A Profile Of The Pacific Crest Trail
Books have been written. Movies have been made. Thousands of people have trekked it end to end and many more have experienced sections of it as a day hike or weekend adventure. The Pacific Crest Trail offers spectacular scenery, solitude, and challenges in a way that few other trails can.
From Mexico to Canada…but, what exactly is the Pacific Coast Trail?
There is only one Pacific Crest Trail. It runs from Southern California, beginning near a small town named Campo not far from the border with Mexico and stretches through the northern portion of Washington State, ending at the Canadian border. The 2650-mile trail passes through California, Oregon, and Washington, mostly running in a direct south to north line. Most people choose to start in the south and hike north if they are thru-hikers, or those with the goal of hiking the entire length of the trail. It is, however, just as easy to start in the north and work towards sunny California.
In total, the PCT traverses through 25 national forests and seven national parks. The Pacific Crest Trail is first mentioned in documents dating back to 1926. It was would be a further 12 years before construction on the trail would actually begin. The work was put on hiatus during WWII and the official completion ceremony wasn’t until 1993 although decades’ worth of work had been done in between.
Experience the different regions along the way
To date, 4,889 people have registered for the “2600-Miler” list, which recognizes that they completed the entire trail, with 88 of those intrepid hikers having completed it more than once. Obviously, the majority of people tackle the trail in small chunks. Some complete the trail in sections over many years, being sure to step across each mile in whatever order they choose. The Pacific Crest Trail is commonly referred to by region.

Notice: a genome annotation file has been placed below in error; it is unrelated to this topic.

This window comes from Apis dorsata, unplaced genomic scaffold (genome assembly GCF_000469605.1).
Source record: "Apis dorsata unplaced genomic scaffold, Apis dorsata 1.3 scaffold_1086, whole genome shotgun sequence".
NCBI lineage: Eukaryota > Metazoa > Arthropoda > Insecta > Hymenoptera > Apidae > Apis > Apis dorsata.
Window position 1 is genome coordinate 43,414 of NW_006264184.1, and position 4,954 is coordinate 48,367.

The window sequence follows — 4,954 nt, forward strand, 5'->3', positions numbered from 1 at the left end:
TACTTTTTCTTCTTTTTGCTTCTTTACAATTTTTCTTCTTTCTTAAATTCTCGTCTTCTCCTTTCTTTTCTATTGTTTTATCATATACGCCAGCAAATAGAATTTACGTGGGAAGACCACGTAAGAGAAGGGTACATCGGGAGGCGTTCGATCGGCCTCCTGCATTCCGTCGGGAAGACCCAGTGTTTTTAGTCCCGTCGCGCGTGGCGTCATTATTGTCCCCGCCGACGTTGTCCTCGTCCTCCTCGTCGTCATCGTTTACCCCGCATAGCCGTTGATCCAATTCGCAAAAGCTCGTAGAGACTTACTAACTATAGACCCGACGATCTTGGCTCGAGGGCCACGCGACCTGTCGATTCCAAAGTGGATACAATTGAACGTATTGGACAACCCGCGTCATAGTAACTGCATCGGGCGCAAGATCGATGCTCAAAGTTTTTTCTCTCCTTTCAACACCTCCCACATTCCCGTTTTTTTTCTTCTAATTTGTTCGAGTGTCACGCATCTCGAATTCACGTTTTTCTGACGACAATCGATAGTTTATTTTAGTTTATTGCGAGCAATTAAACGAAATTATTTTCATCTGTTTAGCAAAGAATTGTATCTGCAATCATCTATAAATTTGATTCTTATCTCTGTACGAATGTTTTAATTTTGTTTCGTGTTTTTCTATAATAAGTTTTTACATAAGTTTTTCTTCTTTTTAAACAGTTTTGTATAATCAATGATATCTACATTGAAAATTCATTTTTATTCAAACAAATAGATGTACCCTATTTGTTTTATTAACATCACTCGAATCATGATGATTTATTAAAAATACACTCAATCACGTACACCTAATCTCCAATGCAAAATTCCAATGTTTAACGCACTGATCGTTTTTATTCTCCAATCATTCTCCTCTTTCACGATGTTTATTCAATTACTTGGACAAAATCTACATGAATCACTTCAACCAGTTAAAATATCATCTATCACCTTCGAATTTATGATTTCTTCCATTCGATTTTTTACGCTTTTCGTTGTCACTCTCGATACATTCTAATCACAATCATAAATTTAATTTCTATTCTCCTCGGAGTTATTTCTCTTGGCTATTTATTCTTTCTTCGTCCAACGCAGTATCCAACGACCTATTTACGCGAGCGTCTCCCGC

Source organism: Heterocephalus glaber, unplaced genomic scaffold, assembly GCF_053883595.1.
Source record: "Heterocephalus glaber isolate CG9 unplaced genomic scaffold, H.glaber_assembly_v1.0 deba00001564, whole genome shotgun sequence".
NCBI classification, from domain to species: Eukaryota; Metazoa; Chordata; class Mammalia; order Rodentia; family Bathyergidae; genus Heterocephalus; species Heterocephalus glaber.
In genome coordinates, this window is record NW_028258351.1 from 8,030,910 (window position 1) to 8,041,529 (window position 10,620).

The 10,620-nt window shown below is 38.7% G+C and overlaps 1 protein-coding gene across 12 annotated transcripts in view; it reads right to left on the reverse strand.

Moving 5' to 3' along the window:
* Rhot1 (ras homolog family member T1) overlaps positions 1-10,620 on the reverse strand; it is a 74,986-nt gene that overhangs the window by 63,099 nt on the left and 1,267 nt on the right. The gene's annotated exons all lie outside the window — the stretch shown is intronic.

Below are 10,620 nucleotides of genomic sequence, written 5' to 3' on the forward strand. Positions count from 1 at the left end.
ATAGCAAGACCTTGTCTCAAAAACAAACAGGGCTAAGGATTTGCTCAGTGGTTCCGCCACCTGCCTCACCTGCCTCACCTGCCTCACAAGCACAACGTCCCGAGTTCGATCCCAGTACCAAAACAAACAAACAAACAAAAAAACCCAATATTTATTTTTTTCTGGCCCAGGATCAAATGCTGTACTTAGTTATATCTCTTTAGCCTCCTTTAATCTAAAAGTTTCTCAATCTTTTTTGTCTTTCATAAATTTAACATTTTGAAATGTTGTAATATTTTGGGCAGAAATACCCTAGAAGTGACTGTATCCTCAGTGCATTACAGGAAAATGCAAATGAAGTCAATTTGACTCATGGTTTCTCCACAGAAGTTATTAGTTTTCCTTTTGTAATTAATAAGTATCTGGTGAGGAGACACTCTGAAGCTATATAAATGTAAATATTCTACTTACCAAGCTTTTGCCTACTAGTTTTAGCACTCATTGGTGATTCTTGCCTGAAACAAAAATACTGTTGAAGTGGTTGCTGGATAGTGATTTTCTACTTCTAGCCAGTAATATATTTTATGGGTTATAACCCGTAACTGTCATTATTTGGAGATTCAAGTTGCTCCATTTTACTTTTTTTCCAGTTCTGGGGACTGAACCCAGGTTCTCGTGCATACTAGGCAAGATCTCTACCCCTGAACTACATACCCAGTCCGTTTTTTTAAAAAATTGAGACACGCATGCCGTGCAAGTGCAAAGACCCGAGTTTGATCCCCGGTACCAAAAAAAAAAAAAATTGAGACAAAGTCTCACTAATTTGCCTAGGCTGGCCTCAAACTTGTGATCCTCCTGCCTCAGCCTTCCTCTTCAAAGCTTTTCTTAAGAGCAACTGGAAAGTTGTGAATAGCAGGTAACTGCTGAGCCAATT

The Southern California region covers 700 miles of mountains and deserts. Central California offers the majestic Sierra Nevada Mountains. Moving into the Northern California region, you will move away from the Sierra Nevadas and enter the southern Cascade Range with lush forests and more spectacular views. Oregon is a region of its own, meandering through many picture-perfect mountains as well as Crater Lake National Park. Once you cross into Washington, the region begins at the magnificent Columbia River Gorge and carves through the northern Cascade Mountains.
Why follow in the footsteps of other adventure travelers?
Whether you choose to head out for the day, tackle one region, or thru-hike, the PCT offers experiences and views that cannot be found anywhere else. It offers opportunities to try your hand at backpacking, get a little closer to mountain wild flowers, and feel the spray of waterfalls. Of course there are guided tours and viewpoints throughout touristy areas like Crater Lake and the John Muir trail, but the only way to truly experience it is to take each step, consuming the sensual overload of your surroundings.